Cynthia Gaines
Cynthia Gaines was born and raised in Covington. When she died, she left three children and a host of other family members.

Antonio Gaines was 16 when his mother, Cynthia Ann Gaines, died. A sophomore in high school, he said watching her suffer was difficult.

“She suffered a lot and (when she died) I was glad she didn’t have to suffer anymore,” he said. “It was different for me … I was just relieved there was no more suffering for her.”

Cynthia worked at Charms and was battling breast cancer at the same time as her friend and coworker, Christine Boyce.


Diagnosed in 1998, Cynthia’s mother Bertha Robinson explains the up-and-down battle her daughter faced.

“She had surgery and treatment, then went into remission and went back to work,” Robinson said.

Then it returned. She had more surgeries and went into remission once again.

“It came back and it was in her head, in her brain,” Robinson said. “She never came back out of it.”

Cynthia, who was a lifetime resident of Covington and a graduate of Covington High School, died in 2000. She was just 32 years old. (Her friend Christine died one month later.)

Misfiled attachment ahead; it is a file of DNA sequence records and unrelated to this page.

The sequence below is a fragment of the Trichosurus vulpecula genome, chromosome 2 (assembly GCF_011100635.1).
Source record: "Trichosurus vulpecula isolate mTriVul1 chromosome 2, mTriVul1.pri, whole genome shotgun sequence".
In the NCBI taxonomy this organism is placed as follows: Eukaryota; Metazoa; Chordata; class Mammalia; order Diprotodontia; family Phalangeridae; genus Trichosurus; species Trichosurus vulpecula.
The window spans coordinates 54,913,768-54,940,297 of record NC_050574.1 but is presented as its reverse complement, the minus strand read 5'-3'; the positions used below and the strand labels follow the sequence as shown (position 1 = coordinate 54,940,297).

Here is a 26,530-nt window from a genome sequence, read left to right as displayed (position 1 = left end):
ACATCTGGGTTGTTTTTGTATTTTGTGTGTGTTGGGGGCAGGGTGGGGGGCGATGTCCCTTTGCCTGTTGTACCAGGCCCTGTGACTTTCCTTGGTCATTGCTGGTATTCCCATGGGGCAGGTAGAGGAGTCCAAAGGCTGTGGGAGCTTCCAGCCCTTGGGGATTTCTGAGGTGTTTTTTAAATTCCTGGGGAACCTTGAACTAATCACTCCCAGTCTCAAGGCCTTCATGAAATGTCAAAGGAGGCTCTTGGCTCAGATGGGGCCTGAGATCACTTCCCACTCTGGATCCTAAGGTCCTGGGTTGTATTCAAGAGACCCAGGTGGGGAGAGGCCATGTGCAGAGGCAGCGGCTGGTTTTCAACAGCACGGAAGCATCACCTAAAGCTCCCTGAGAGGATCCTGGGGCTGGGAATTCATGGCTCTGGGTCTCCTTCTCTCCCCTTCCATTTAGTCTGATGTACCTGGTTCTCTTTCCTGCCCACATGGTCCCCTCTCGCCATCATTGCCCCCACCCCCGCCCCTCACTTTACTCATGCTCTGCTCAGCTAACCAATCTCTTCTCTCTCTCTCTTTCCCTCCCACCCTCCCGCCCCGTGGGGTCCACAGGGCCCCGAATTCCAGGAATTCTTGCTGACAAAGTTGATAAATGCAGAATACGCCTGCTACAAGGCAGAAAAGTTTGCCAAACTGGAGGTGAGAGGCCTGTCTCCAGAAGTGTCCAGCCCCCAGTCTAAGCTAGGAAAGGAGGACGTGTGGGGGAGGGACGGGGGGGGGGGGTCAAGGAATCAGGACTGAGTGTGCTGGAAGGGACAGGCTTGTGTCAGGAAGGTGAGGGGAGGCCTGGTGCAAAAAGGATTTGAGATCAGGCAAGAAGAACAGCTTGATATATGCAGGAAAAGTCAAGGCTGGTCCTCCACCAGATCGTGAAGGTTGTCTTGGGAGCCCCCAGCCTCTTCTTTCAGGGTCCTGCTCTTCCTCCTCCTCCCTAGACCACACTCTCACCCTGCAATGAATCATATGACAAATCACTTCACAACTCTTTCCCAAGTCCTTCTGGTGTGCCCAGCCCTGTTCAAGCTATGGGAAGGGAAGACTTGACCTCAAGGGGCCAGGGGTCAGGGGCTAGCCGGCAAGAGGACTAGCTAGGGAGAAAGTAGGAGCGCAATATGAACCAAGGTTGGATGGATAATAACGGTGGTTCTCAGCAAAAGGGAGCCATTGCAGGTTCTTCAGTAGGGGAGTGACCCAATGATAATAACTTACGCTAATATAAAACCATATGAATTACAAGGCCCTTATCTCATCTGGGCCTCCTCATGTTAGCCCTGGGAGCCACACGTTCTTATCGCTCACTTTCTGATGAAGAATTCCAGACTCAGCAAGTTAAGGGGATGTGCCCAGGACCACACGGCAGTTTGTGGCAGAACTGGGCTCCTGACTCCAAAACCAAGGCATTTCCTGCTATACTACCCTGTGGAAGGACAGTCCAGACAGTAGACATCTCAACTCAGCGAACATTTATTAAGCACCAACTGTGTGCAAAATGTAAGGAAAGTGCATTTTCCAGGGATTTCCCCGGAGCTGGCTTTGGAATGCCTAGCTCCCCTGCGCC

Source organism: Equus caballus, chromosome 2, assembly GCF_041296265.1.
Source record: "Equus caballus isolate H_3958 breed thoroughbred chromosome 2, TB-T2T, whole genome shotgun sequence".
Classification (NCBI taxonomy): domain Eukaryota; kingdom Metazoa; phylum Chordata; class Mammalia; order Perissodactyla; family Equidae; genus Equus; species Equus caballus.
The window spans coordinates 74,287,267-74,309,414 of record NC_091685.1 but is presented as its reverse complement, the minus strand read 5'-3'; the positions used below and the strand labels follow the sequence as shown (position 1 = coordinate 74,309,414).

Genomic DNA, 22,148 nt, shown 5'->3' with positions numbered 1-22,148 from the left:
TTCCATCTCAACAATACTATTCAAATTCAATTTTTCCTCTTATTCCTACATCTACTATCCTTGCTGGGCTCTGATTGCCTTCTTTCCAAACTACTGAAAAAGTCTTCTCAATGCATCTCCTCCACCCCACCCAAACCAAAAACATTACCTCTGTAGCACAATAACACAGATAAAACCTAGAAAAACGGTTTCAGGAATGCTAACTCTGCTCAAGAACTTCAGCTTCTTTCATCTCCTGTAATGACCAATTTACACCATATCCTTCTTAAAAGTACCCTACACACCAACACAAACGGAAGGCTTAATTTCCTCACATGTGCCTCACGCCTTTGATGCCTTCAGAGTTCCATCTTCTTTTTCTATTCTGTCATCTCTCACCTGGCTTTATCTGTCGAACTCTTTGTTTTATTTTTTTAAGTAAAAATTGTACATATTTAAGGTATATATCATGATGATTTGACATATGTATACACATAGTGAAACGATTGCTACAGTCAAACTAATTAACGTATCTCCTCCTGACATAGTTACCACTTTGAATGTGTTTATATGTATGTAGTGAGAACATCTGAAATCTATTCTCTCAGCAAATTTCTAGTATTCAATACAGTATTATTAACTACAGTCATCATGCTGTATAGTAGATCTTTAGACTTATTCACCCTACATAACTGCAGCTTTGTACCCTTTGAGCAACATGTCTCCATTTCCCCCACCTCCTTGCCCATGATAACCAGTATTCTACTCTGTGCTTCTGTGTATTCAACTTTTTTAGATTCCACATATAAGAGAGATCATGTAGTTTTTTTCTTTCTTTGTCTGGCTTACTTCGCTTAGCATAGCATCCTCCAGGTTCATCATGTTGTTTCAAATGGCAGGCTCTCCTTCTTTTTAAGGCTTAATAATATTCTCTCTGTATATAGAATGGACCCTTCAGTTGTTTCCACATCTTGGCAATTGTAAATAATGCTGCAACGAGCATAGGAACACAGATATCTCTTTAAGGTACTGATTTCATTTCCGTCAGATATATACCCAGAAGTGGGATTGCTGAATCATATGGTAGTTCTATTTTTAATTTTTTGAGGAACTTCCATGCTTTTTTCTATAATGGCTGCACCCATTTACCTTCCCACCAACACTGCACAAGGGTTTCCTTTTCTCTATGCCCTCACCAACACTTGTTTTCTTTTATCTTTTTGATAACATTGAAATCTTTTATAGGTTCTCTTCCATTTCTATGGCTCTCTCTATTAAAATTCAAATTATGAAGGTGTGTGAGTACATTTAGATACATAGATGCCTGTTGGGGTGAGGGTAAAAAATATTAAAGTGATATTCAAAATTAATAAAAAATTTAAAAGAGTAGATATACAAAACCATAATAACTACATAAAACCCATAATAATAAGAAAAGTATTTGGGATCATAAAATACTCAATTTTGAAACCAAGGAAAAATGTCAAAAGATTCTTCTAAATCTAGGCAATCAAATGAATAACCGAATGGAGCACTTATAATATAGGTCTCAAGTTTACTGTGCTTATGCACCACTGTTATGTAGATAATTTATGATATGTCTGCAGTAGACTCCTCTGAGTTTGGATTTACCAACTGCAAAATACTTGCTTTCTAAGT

And life was never the same, but Antonio credits his grandparents with a smooth transition to the next step.

Robinson had custody of him and sisters LaToya and Yasmine, who were 14 and 4 at the time, but Antonio chose to live with paternal grandparents Walter Lee and Barbara Jean Gaines.

“We really had good grandparents who helped fill the void after our mother died. That made it pretty easy.”

Now at nearly 36 and 34, both Antonio and LaToya have lived longer than their mother.

“I think about that,” Antonio said. “It really crosses your mind as you get older, but you know it’s a blessing to have the time.”

He remembers his mother as the single mother who worked two jobs to support her children.

“She was a hard worker, I’ll tell you that. She was raising us herself, my dad wasn’t around, and she worked two jobs. She came home at 9 from her janitorial job, went to bed, then got up again to work during the day. She never complained about it, either, she just worked hard.”

He wants to encourage people to take advantage of every day.

“When I was teaching I told the kids it’s always somebody dealing with something worse. Don’t take things for granted. Be blessed, be thankful.”

Echo Day
Author: Echo Day

Echo Day is an award-winning journalist, photographer and designer. She is currently The Leader's managing editor.